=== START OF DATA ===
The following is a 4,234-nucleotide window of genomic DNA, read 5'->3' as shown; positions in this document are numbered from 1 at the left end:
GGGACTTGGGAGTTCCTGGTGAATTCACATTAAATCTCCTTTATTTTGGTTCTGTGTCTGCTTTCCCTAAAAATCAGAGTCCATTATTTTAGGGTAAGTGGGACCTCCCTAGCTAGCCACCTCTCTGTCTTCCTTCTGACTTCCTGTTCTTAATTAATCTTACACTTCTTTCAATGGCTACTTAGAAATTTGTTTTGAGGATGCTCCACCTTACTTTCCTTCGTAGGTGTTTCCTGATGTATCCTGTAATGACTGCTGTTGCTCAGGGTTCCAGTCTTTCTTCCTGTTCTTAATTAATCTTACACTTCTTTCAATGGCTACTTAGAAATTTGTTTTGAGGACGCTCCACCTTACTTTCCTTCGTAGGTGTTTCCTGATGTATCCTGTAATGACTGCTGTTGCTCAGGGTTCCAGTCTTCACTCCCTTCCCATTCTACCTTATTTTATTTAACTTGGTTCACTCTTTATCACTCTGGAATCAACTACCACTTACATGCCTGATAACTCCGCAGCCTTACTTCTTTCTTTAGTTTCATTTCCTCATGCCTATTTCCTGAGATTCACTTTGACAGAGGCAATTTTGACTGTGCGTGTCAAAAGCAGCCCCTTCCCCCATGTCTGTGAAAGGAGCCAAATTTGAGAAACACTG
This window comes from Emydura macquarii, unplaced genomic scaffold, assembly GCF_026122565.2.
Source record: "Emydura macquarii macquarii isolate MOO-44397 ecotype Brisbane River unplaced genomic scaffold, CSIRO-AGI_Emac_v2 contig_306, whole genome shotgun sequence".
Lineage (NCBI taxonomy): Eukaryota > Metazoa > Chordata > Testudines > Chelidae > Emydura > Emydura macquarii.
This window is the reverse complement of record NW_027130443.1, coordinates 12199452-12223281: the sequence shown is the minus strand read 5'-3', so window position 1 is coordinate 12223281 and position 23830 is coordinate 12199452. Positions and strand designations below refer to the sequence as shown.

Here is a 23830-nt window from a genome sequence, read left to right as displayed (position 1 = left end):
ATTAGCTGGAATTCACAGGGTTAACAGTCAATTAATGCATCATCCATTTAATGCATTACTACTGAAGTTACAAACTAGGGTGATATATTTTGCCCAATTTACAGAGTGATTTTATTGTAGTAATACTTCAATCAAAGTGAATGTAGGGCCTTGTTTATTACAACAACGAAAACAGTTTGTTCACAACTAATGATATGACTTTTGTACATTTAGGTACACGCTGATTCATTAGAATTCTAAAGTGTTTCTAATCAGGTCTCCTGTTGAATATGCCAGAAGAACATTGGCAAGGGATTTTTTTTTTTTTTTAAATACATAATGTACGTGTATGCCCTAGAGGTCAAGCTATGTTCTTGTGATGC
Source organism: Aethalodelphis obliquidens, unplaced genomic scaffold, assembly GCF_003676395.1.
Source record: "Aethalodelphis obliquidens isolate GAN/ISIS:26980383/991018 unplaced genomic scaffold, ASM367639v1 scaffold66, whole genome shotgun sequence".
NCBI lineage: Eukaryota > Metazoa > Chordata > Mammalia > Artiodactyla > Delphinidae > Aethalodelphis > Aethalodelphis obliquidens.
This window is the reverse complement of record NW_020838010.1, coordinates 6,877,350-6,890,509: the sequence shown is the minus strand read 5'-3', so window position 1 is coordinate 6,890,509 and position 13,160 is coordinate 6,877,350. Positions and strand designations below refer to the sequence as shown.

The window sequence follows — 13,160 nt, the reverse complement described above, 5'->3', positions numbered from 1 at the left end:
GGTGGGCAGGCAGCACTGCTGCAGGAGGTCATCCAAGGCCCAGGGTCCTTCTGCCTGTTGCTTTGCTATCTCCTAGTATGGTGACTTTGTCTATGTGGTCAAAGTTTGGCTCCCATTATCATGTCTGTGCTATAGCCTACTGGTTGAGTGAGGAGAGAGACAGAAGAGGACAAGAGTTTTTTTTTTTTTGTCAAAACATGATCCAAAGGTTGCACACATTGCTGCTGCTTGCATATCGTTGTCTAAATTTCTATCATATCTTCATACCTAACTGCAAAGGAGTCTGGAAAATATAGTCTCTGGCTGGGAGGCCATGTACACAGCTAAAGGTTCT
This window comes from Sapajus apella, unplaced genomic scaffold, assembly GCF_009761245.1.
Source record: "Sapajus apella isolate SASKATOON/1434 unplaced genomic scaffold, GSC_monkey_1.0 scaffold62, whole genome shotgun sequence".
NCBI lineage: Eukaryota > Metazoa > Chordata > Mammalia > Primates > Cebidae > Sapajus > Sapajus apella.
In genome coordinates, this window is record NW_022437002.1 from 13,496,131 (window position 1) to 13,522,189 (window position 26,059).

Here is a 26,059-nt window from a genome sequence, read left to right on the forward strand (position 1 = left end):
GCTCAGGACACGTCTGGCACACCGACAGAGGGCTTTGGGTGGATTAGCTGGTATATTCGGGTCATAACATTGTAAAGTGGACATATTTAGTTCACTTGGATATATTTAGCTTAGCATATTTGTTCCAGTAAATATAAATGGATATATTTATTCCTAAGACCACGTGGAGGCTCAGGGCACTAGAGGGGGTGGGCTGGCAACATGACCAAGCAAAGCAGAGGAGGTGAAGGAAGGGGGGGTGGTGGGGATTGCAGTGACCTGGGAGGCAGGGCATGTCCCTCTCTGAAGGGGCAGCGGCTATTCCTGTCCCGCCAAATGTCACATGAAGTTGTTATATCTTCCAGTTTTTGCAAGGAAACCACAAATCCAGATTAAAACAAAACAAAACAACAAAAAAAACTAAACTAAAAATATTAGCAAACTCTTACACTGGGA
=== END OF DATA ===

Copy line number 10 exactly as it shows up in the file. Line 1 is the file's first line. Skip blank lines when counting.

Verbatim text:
Source record: "Aethalodelphis obliquidens isolate GAN/ISIS:26980383/991018 unplaced genomic scaffold, ASM367639v1 scaffold66, whole genome shotgun sequence".